Pregnant in the Backcountry
Why does the title make this article seem like the set up for a horror story?
Between the lack of outdoor active maternity wear and ideas I already had about pregnancy, I was sure “Pregnancy in the Backcountry” should be a horror story, also. Luckily, throughout the last eight months, I’ve been able to spend time off-grid, out of service, and active, even without “made for pregnant women” activewear.
“I have had to listen to my body more in the past few months, than I have the rest of my years combined.”
I am currently thirty-two years old, and thirty-four weeks pregnant (pregnancy is measured in weeks, and there are 40 of them, if you take the time to do the math, that’s 10 months — cue the confusion, that will last the entirety of the pregnancy). My twenties were spent living in a van, backcountry snowboarding, backpacking, and writing. I am most comfortable outside. When the pandemic hit, vanlife came to a halt and my partner and I moved into my mom’s house to ride out the Corona wave — shout out to my Mom for housing us for over a year — even at 32, she is still saving my butt. Children had always been in the plan, and while we were in one place for a while, and not traveling around the country in 60 square feet of space, it seemed like a great time to grow our family from three (me, my partner, our dog) to four.
The horror stories of pregnancy crept in. Would I be bedridden for ten months? Throwing up for weeks on end? Uncomfortable every day? Waving to my husband as he stepped out the door for an adventure, leaving me to stare at swollen feet? For 32 years I have received so many mixed signals about what pregnancy is, how it’s going to feel, and what I will be capable of. And every pregnancy is different, so what was I to expect?
None of my friends have children, I am the first to take the dive into parenthood. So I had a blank slate to decide how I was going to handle juggling growing a new human, socializing during a pandemic, and my emotional health.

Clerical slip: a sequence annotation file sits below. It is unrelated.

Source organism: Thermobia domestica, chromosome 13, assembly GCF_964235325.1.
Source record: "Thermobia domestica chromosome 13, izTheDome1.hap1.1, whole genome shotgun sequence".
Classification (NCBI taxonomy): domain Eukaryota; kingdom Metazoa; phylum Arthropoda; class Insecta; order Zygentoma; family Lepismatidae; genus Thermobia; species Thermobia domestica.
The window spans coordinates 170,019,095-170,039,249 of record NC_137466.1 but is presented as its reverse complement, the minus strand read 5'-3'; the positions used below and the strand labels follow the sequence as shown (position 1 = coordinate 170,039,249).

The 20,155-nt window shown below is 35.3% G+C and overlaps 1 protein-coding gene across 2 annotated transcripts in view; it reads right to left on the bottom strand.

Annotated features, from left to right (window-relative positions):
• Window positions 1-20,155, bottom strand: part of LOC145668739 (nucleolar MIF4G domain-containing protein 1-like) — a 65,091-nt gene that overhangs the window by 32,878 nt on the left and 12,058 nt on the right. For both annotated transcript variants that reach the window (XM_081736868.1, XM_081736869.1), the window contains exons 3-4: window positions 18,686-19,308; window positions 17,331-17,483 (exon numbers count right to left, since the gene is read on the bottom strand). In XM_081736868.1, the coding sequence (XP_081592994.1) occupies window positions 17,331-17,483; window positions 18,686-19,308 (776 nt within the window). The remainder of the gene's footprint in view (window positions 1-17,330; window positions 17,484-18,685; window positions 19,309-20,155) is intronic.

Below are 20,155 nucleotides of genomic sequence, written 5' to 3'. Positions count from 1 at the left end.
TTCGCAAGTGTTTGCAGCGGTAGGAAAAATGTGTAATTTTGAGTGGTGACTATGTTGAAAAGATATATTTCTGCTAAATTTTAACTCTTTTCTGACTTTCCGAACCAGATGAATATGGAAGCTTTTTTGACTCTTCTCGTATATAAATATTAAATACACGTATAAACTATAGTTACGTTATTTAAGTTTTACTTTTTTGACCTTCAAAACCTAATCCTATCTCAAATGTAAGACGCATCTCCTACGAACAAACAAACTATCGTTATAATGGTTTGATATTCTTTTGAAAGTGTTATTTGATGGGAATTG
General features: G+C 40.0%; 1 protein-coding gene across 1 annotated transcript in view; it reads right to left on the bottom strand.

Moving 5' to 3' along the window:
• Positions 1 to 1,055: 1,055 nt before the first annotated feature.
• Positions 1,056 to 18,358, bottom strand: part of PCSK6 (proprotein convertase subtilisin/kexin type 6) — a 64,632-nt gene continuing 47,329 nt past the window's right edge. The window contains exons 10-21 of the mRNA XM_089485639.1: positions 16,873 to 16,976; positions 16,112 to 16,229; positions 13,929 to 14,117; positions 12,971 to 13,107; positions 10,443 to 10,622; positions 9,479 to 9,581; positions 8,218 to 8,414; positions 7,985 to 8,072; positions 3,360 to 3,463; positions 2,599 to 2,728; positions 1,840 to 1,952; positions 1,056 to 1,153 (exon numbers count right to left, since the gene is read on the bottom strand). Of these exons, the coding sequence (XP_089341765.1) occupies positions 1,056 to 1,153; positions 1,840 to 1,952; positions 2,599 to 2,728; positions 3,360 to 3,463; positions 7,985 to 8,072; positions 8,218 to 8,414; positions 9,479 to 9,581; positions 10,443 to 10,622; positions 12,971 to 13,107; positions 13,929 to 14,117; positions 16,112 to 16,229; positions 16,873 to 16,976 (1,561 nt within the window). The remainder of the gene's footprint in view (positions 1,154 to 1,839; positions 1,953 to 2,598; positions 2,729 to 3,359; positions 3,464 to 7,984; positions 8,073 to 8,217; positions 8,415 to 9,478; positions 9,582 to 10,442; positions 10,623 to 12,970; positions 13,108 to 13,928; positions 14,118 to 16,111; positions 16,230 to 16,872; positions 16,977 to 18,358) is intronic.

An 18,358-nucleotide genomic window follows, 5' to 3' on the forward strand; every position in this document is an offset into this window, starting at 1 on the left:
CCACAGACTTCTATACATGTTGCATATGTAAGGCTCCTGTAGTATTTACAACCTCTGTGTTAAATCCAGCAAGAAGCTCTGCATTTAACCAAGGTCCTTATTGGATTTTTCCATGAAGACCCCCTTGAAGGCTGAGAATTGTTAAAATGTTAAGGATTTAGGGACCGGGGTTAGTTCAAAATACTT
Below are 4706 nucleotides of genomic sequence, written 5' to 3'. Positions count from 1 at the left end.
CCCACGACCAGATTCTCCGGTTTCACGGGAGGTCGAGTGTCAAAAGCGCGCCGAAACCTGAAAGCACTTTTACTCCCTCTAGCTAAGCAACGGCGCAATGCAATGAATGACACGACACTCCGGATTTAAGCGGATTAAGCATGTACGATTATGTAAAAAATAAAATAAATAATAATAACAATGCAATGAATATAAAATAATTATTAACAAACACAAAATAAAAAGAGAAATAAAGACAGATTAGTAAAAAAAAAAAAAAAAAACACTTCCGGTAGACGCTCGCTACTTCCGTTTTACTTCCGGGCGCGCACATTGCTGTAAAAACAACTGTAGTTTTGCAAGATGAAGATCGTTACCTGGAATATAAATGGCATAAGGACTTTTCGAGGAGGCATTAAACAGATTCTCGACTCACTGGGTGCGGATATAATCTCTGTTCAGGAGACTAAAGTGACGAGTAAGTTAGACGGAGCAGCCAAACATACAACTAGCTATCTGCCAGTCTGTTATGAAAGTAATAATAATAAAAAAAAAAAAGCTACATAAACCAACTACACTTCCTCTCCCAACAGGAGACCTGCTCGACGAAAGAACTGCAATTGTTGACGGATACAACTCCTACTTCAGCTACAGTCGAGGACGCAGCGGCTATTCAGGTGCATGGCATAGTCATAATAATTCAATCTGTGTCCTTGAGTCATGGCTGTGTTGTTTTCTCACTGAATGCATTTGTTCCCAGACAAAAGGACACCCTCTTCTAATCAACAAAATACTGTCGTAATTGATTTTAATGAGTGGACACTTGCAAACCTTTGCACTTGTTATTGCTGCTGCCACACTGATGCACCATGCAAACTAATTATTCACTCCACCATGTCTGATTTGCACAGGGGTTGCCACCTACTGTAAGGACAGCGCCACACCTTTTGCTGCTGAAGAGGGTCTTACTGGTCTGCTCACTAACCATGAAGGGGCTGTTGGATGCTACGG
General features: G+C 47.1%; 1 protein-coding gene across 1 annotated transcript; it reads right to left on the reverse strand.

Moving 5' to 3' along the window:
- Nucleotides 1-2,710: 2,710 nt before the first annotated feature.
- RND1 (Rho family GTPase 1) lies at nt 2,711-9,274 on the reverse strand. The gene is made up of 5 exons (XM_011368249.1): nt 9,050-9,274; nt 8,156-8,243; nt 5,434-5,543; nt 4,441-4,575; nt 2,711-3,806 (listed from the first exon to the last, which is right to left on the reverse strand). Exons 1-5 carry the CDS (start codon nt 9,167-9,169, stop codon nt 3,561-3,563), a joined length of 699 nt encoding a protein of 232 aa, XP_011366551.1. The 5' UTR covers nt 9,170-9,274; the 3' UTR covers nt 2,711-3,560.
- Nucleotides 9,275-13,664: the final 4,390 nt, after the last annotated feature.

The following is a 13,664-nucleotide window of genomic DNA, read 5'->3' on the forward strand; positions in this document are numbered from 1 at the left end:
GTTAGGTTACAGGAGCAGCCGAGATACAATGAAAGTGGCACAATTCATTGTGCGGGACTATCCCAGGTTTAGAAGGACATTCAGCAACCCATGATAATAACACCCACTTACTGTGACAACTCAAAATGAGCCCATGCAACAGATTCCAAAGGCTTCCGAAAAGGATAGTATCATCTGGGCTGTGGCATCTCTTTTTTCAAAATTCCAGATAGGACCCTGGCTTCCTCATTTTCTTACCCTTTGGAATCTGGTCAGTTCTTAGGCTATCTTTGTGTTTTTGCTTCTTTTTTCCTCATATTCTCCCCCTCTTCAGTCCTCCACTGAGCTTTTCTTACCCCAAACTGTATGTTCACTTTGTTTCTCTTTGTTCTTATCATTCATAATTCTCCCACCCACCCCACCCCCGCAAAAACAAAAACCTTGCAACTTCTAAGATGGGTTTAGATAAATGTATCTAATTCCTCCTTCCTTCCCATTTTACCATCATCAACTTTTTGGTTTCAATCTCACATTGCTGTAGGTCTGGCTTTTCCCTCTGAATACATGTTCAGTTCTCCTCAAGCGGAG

Here’s the secret, the secret to pregnancy, and probably to life: Listen to your body.
I have had to listen to what my body is telling me more in the past few months, than I have the rest of my years combined. For so long I could push past hunger and make it to a summit, quiet aching muscles and snag another backcountry lap, and readjust my backpack to hike a mile or two further for a better campsite. No longer, and I may never go back. Listening intently has shown me a different way to move in the backcountry, and it’s liberating.
So what’s it like being pregnant in the backcountry?
It’s exactly the same, except you move more slowly, take more breaks, eat more snacks, and tire more easily. If you weren’t comfortable in the backcountry before you were pregnant, you certainly won’t be now. You listen to your body and stop when it needs a break, speed up when it’s feeling good, and snack at every opportunity. As I progressed through pregnancy, I had to add in additional physical support, like a belly band, or lighter weight equipment. I only participated in activities I consider myself an expert in; riding my snowboard like everything is a “no fall” zone, and skiing terrain I knew I could do with my eyes closed. There is no horror story, there is no crash that compromised the baby, there is no rush to a hospital from beyond the reach of cell service.
I was safe, careful, happy, and exhausted.
Did I always feel up for a trip? No. Did I always make it to the destination? No. Did I walk if it felt unsafe? Yes. Did I have to wear my husband’s clothing when mine was too tight? Yes. Am I still hiking in the backcountry at 34 weeks? Yes, just slowly, and with a lot of breaks. Do I recommend this for all pregnant women? No. What I recommend is tuning into how you’re feeling. And if that means a day of rest in bed, that is just as wonderful. If it means surfing or climbing a mountain, that is wonderful as well! There are activities that are objectively dangerous, but if a mom-to-be feels it’s in their comfort zone and feel safe (listening to their body), I support them.
What’s next is I have a baby! The biggest adventure of them all. And I will be taking all the lessons learned from adventuring in the backcountry with me as I raise this child. I will be listening intently to my body to see when it’s ready to walk, then hike, then climb. And I will be listening to the baby also – good thing I’ve had so much practice over the past few months.
I am fully aware and thankful that I was never very ill, and continue to have a low risk pregnancy. I know this is not the case for many out there and my heart reaches out to you. You are stronger than anyone knows.
Love to all the moms and moms-to-be out there.